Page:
Born in Greater Manchester on the 22nd of January 1975 James Murray is an English actor.
He shot to fame as an adult in ITV 1's soap Coronation street as Sandy Hunter.
He then starred in a series of projects both film and television, including the acclaimed series North…more
James and his wife Sarah Parrish announced they were expecting their first child in January 2008, the baby is due in July
James Murray took on the role of Assistant Director in addition to place within the cast in a production of Love of the Nightingale in Edinburgh in 2005.
James dyed his hair blonde for his role as Sandy Hunter in Coronation Street.
After his falling into the river scene in Under the Greenwood Tree James states his fan mail increased, especially in regard to requests for a signed photo of him from that scene.
James owns a property with two of his siblings near Abersoch, in North Wales, his family used to rent the same house for holidays when he was a child, which is why he bought it when it came on the market.
James suffers from katsaridaphobia, the fear of cockroaches.
James performed 90% of his stunts for Primeval himself, only relying on a stuntman for the insurance mandated scenes.
In order to prepare for the physicality of the role of Stephen Hart in Primeval James spent three weeks in Belize trekking before filming began.
Supposedly James' portrayal of Liam (ex boy-band member with a rehab problem) in Cutting It earned the ire of Liam Gallagher who believed it was a reference to himself and wrote a letter to the BBC to complain.
James took three years off to travel and pick fruit in New Zealand after finishing school before returning to take a degree in scriptwriting and directing.
James Murray's screen debut was in 1979 at the age of four as Charlie in the Shoestring episode Listen to Me.
James is 6'1" (1.85 m).
James began dating Sarah Parish his former Cutting It co-star at the end of summer 2005. James proposed to Sarah in September 2007. They were married in Hampshire on December 15th 2007.
His main hobby is fishing, however he doesn't like coarse fishing. He is also fond of folk music.
James dislocated his shoulder during filming of episode one of Primeval, much to his disgust the scene where he was hurt was eventually cut from the episode.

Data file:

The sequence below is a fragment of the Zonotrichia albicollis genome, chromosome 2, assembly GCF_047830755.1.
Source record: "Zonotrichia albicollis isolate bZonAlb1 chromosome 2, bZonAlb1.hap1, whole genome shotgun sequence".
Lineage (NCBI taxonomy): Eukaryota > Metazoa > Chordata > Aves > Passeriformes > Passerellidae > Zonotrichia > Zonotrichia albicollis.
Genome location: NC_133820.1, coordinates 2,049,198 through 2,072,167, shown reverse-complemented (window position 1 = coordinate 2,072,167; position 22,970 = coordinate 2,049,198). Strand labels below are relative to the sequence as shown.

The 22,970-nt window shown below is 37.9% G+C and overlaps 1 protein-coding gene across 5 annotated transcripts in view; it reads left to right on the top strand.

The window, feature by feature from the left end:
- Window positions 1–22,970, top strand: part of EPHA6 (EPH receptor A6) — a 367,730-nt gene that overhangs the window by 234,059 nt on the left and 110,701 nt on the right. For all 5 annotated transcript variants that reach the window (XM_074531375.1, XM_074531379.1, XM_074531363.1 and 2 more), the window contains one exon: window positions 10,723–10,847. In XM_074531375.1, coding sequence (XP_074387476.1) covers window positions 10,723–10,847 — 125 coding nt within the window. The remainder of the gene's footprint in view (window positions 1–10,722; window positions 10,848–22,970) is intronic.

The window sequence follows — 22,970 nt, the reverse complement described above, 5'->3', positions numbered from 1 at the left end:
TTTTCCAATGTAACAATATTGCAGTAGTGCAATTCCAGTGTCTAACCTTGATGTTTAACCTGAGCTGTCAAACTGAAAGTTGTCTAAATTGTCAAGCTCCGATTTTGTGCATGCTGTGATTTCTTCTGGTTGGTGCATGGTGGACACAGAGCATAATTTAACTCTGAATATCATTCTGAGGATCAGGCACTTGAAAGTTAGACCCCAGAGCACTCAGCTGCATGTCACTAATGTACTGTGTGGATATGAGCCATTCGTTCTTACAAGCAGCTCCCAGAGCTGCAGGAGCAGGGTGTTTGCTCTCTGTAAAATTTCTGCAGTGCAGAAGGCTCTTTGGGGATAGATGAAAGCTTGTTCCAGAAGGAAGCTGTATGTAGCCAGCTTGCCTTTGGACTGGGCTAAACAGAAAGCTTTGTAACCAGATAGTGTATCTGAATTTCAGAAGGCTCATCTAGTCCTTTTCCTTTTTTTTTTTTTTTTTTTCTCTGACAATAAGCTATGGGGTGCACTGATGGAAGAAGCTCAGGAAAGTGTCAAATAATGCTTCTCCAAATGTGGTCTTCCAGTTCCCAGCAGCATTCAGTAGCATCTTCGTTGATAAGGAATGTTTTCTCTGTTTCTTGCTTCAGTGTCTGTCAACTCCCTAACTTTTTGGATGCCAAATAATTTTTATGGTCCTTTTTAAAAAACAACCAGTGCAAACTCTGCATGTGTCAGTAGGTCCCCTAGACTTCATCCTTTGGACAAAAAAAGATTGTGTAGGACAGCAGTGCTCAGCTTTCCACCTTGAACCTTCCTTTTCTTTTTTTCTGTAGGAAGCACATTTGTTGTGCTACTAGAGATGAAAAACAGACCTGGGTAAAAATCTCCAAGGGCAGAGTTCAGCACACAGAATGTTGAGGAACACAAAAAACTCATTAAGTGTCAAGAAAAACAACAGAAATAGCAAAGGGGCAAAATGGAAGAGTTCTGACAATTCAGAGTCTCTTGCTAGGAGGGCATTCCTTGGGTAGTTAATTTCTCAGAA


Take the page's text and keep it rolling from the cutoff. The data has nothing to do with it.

James Murray's great-grandfather, Richard Hollins Murray, invented the reflecting lens in 1927.
James Murray: I never thought I'd get to shoot a Gorgonopsid between the eyes in a forest. But then I never thought I'd be wading up to my waist in an East End reservoir, there are pros and cons.
James Murray: (About the Shape of Things) It's always interesting to tour through seaside theatres because you get a real mix of reactions. One or two people walked out in disgust; there is a fair amount of swearing. But the play's purpose is not to make an audience feel better. It is rather about getting a reaction and this play, if we do it properly, will certainly provoke people.
James Murray: It was fun, that's what attracted me personally to Primeval, because I've never really done too much hands-on-shameless boy's own gun-toting stuff before.
James Murray: I think the appeal of Agatha Christie is just that the stories are so well crafted. To adapt her work you have to keep the complexity in order to make the mystery work and be interesting. The stories are so layered and every single character is so well defined, particularly with their back-story and their reason for being there. Everybody has an agenda, which makes everyone a suspect.
James Murray: Being from the North, I can't stand being over-serviced and over-looked after. Twenty years ago, if an actor went missing on set, you were likely to find him down the local pub, but these days it's probably going to be in the local gym. Me, I try to balance the two locations – or maybe they should have a bar in every gym.
James Murray: (on being a heart-throb) Maybe I'm being incredibly ignorant, but I don't get a massive amount of female attention. I don't get jumped upon in the street, which I know some actors do. Maybe when I get the role of [James] Bond!
James Murray: I don't care what anybody says, in every man there is an itching to fire a gun; it's the old boys and their toys cliche and I'm clearly no exception to the general rule. It was a great opportunity to be able to fulfil my James Bond boyhood fantasies, and run around with guns saving the day. Who isn't going to enjoy that?
James: (On his character Stephen in Primeval) He's a bit David Attenborough and Ray Mears all rolled into one.